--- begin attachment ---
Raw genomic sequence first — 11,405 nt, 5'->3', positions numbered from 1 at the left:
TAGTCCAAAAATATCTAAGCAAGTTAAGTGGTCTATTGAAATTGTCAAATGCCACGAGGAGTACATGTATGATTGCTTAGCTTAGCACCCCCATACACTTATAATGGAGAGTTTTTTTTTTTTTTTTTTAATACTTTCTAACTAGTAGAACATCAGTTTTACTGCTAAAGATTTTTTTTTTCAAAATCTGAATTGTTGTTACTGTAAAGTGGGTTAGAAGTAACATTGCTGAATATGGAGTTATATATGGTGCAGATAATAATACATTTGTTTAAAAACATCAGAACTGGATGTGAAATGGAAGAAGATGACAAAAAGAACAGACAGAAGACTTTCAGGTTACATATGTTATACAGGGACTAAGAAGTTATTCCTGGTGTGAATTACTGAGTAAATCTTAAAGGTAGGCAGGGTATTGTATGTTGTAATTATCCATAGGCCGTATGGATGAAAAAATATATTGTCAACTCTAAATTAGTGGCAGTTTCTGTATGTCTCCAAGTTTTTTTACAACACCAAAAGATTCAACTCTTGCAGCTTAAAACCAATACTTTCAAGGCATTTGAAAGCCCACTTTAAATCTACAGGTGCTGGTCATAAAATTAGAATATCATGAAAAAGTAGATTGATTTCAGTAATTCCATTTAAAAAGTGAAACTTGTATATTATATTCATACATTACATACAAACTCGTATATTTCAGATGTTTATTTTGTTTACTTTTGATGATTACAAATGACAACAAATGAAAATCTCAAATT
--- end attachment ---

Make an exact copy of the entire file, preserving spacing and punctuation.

Raw genomic sequence first — 11,405 nt, 5'->3', positions numbered from 1 at the left:
TAGTCCAAAAATATCTAAGCAAGTTAAGTGGTCTATTGAAATTGTCAAATGCCACGAGGAGTACATGTATGATTGCTTAGCTTAGCACCCCCATACACTTATAATGGAGAGTTTTTTTTTTTTTTTTTTAATACTTTCTAACTAGTAGAACATCAGTTTTACTGCTAAAGATTTTTTTTTTCAAAATCTGAATTGTTGTTACTGTAAAGTGGGTTAGAAGTAACATTGCTGAATATGGAGTTATATATGGTGCAGATAATAATACATTTGTTTAAAAACATCAGAACTGGATGTGAAATGGAAGAAGATGACAAAAAGAACAGACAGAAGACTTTCAGGTTACATATGTTATACAGGGACTAAGAAGTTATTCCTGGTGTGAATTACTGAGTAAATCTTAAAGGTAGGCAGGGTATTGTATGTTGTAATTATCCATAGGCCGTATGGATGAAAAAATATATTGTCAACTCTAAATTAGTGGCAGTTTCTGTATGTCTCCAAGTTTTTTTACAACACCAAAAGATTCAACTCTTGCAGCTTAAAACCAATACTTTCAAGGCATTTGAAAGCCCACTTTAAATCTACAGGTGCTGGTCATAAAATTAGAATATCATGAAAAAGTAGATTGATTTCAGTAATTCCATTTAAAAAGTGAAACTTGTATATTATATTCATACATTACATACAAACTCGTATATTTCAGATGTTTATTTTGTTTACTTTTGATGATTACAAATGACAACAAATGAAAATCTCAAATT